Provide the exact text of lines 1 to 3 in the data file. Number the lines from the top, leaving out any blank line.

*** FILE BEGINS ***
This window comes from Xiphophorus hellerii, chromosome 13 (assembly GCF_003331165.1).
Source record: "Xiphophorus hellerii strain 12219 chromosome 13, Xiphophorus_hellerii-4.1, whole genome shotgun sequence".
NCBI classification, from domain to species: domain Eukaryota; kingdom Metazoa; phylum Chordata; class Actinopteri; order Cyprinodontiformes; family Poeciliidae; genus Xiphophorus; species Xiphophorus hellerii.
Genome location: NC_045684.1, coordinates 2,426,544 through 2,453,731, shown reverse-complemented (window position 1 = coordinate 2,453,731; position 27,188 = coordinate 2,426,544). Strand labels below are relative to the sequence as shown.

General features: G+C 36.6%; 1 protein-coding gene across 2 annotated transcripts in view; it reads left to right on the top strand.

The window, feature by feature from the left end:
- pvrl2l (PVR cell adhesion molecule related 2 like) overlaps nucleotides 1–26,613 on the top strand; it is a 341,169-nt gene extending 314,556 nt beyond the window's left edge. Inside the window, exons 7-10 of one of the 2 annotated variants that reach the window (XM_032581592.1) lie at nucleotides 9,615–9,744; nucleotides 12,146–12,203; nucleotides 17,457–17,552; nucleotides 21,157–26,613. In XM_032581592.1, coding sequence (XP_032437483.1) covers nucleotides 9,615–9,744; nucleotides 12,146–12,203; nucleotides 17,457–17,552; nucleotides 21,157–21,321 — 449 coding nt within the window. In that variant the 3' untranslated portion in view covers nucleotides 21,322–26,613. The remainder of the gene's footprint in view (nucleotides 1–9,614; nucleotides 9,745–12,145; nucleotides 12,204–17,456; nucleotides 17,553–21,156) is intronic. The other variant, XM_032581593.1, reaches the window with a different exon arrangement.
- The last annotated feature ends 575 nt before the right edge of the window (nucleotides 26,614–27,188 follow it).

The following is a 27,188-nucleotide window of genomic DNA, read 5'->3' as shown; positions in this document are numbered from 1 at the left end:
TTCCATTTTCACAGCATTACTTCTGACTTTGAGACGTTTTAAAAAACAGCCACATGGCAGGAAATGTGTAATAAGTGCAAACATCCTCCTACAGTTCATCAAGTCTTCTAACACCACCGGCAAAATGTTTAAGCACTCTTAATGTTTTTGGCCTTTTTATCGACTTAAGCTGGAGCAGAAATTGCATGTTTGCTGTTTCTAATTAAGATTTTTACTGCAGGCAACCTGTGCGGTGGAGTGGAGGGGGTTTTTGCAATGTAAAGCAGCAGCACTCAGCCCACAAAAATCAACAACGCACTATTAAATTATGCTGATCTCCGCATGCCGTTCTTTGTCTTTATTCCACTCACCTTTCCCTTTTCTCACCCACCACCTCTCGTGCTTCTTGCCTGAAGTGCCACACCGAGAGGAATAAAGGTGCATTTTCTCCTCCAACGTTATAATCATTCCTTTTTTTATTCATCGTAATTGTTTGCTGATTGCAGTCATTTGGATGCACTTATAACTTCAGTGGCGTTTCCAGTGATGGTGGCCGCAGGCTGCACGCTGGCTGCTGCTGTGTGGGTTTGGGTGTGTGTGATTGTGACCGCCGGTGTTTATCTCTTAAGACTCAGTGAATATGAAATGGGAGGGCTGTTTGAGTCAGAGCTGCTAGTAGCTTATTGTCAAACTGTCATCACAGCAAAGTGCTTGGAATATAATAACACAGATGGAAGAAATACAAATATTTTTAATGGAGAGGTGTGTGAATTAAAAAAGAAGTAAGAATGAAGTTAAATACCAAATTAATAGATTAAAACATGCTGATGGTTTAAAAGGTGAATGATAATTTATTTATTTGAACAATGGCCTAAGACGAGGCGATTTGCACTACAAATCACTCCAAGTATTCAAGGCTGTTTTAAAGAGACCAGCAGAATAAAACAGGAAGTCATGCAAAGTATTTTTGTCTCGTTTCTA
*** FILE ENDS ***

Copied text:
This window comes from Xiphophorus hellerii, chromosome 13 (assembly GCF_003331165.1).
Source record: "Xiphophorus hellerii strain 12219 chromosome 13, Xiphophorus_hellerii-4.1, whole genome shotgun sequence".
NCBI classification, from domain to species: domain Eukaryota; kingdom Metazoa; phylum Chordata; class Actinopteri; order Cyprinodontiformes; family Poeciliidae; genus Xiphophorus; species Xiphophorus hellerii.